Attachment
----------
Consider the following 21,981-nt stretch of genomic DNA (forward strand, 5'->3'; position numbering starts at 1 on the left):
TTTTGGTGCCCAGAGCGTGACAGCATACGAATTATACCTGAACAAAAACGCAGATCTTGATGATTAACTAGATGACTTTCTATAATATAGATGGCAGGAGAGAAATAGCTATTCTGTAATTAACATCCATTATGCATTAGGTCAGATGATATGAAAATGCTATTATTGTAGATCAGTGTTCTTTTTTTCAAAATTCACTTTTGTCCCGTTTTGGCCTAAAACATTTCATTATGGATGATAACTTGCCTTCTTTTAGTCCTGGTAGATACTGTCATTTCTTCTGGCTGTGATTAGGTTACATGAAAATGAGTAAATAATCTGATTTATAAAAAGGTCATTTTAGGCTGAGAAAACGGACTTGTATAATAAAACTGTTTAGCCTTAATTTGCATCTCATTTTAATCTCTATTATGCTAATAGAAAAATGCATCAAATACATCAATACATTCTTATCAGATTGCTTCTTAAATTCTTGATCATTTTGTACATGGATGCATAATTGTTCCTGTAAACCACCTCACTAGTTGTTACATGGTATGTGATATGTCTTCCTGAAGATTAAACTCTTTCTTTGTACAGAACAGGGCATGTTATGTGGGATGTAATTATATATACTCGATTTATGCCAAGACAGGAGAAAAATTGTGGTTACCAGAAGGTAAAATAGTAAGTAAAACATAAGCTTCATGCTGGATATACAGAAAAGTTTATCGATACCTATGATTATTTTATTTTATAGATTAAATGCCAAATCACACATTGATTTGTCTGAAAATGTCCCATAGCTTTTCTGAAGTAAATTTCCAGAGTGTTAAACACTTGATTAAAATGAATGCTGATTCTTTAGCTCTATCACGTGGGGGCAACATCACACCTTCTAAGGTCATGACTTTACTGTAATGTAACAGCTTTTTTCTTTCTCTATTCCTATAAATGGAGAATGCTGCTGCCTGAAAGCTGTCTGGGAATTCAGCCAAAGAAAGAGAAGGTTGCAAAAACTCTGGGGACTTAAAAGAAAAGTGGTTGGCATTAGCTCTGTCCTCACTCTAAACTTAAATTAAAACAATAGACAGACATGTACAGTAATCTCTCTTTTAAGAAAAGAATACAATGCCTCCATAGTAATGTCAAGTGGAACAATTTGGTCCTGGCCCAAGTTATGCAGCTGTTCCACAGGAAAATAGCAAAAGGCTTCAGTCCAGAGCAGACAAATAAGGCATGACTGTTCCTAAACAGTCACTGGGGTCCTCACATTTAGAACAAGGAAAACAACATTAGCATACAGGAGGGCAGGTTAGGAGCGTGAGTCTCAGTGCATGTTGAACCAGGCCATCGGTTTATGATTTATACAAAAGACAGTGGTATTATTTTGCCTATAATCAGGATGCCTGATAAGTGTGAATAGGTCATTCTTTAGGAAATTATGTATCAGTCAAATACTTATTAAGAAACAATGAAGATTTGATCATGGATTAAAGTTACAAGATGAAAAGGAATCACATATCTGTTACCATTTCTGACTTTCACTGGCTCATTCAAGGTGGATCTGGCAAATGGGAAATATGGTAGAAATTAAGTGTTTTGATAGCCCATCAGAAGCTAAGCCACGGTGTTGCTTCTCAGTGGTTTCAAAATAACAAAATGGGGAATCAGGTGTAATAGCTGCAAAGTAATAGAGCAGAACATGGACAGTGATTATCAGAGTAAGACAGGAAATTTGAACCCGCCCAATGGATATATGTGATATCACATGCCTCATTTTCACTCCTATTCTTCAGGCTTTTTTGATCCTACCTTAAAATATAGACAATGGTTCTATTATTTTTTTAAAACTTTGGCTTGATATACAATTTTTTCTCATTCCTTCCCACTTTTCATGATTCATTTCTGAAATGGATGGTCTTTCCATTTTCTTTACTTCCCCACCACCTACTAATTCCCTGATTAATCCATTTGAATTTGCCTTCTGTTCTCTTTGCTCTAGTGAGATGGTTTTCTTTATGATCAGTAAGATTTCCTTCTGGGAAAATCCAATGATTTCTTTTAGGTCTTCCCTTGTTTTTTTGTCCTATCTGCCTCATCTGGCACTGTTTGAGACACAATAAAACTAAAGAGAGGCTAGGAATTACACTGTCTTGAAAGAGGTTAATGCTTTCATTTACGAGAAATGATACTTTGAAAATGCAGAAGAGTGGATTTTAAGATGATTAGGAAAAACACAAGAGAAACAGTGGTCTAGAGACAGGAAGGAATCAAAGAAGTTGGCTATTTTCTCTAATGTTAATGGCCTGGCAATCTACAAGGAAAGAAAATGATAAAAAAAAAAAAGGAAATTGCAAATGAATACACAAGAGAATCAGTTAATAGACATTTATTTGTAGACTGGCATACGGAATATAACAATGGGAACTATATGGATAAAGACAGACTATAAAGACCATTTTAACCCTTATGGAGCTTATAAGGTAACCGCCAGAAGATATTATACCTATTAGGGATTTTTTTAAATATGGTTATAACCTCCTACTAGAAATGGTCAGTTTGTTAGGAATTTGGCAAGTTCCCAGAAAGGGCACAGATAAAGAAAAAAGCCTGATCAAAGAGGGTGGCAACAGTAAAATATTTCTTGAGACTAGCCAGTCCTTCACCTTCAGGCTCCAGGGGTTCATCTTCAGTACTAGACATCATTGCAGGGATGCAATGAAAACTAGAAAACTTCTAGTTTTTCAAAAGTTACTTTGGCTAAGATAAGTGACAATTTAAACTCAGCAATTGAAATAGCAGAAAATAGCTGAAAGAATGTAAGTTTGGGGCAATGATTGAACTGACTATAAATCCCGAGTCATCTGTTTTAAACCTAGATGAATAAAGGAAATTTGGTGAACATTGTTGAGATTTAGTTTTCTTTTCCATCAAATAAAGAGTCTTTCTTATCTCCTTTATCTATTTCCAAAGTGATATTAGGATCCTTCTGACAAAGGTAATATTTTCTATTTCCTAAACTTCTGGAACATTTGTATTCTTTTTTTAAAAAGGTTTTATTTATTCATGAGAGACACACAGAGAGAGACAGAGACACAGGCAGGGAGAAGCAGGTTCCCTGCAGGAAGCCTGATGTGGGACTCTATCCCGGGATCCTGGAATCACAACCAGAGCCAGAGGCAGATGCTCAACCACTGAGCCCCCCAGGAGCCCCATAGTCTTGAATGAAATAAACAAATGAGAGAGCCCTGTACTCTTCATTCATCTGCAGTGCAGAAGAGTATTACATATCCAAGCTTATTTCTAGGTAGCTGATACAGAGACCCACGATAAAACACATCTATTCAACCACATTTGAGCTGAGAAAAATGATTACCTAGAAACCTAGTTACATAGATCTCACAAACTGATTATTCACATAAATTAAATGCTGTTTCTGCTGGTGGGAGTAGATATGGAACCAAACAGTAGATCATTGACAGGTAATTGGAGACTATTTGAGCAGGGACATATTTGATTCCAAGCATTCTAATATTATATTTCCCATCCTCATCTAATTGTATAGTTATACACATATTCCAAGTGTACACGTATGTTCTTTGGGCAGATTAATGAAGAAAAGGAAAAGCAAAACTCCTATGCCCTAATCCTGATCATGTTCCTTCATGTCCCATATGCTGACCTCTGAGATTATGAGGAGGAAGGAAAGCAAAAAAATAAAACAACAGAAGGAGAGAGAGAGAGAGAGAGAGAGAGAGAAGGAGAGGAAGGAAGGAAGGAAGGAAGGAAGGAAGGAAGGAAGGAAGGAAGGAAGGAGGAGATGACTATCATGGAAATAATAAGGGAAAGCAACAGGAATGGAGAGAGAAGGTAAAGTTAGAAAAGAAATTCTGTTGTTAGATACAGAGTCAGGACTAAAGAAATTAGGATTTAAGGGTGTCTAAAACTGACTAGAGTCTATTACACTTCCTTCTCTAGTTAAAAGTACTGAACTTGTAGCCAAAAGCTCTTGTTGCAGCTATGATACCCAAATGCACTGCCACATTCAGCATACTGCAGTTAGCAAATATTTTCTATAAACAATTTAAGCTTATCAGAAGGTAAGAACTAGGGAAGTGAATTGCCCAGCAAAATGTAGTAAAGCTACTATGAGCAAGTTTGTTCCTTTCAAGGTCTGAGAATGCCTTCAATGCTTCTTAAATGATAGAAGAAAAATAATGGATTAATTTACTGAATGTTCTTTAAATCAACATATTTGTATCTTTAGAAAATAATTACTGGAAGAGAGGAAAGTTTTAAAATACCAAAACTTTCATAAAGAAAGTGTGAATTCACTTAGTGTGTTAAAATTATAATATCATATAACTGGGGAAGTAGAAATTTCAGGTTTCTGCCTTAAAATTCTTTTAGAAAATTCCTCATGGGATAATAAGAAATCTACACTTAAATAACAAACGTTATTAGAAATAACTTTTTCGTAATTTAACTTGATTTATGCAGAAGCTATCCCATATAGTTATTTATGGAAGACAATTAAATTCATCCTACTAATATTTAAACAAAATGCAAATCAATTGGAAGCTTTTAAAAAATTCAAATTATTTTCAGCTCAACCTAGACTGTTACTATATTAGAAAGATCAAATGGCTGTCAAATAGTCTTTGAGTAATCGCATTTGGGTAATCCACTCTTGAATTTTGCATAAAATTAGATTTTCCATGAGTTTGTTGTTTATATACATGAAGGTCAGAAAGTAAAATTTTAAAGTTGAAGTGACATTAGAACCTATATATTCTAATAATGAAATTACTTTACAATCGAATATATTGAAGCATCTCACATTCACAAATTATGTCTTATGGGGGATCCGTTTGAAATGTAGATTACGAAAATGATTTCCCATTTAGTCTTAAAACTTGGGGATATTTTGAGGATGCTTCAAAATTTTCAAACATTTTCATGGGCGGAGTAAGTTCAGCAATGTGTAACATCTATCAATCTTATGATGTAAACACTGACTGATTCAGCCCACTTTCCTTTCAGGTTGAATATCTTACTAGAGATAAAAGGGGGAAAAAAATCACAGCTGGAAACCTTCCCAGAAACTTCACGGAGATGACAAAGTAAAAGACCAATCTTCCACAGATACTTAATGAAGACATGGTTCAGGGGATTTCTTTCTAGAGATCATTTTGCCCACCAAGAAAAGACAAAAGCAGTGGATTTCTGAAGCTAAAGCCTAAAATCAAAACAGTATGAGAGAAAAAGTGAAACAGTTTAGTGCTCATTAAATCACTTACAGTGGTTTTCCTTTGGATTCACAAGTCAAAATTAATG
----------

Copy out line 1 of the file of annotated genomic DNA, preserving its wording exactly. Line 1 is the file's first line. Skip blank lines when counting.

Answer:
Consider the following 21,981-nt stretch of genomic DNA (forward strand, 5'->3'; position numbering starts at 1 on the left):